Becoming A Developer Is A Process

Version Control Added to My List!

Today I started seriously learning Git. Why? I’m tired to manual version control, and I enjoy adding new skills to the list of things I’ve learned to become a developer.

Becoming a developer is a process

No one seems to tell you that there are many great ways to manage your code that don’t involve making tons of backup directories manually in Finder. Well, no one told me anyway. As with many things in the world of development, version control seems to be a simple concept that everyone is already familiar with, so no one talks about it. I’m not complaining, just pointing it out. Putting this mental note down on my blog for later reference.

So much to learn

I take the time to note this stuff because I want to stay consciously aware of all the seemingly minor things that I learn as I continue to improve my development skills. I was talking to my friend Nick recently about this and he said something along the lines of:

Welcome to your new life. You will have epiphanies about every three months.

Becoming a developer means continually learning, and so far I love it.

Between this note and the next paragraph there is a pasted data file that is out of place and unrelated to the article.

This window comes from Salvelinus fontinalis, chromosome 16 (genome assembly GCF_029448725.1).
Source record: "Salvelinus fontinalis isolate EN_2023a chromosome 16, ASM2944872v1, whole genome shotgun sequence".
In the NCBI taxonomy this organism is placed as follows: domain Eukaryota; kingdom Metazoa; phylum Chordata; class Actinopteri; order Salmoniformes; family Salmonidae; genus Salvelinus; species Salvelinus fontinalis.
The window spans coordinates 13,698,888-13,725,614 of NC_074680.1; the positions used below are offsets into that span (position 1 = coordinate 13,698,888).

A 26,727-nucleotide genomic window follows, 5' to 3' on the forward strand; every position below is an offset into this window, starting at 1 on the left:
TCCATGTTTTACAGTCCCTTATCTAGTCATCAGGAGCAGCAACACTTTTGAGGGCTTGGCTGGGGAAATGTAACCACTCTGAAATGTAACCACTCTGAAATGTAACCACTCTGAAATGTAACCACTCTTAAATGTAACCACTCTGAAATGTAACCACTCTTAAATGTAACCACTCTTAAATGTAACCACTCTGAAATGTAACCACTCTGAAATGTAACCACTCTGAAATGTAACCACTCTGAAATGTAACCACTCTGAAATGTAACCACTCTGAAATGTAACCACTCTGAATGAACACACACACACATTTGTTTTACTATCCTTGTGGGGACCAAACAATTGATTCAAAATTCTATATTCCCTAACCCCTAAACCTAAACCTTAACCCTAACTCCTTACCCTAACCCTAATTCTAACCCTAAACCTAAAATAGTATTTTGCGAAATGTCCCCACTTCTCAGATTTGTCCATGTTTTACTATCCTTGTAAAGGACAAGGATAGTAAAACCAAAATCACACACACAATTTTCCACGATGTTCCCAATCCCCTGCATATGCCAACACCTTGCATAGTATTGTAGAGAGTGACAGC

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Victory! The realization of a goal.

Today I met the goal I set a month ago of making money as a freelancer. Well, that was a two week goal so I didn’t exactly meet it. But the work I did during those weeks working towards this goal was the foundation for success, and now the benefits of my work have become tangible. This is just the beginning though. One goal should lead to another, so tomorrow I will figure out what that next goal shall be.

The Wonders of CSS Frameworks

Today was my first dive into CSS frameworks. Creating layout from scratch is perfectly doable but also perfectly tedious. I have yet to meet a developer who enjoys that aspect of it. We like the stages where we get to build shiny things on a site. So here is what I got into today:

The first one has been around for quite some time. The original developer actually stopped updating it because after creating it he learned so much that it lost it’s use. That’s awesome, but for a ton of developers it’s still a great tool. I would say it’s best feature is simplicity. It’s not the most robust framework but if you want something really light and simple to set up try it out.

The second, Kube, is another fully responsive grid system. I didn’t really look into Kube’s layout features because I was already using 1140, but I’m sure it’s good. I really like Kube’s design elements that make it super simple to add very sophisticated styling to elements in a few seconds. The one drawback to me was that it is built with LESS instead of Sass. I actually run into this fairly often. It seems as though the majority of the well known frameworks are built with LESS.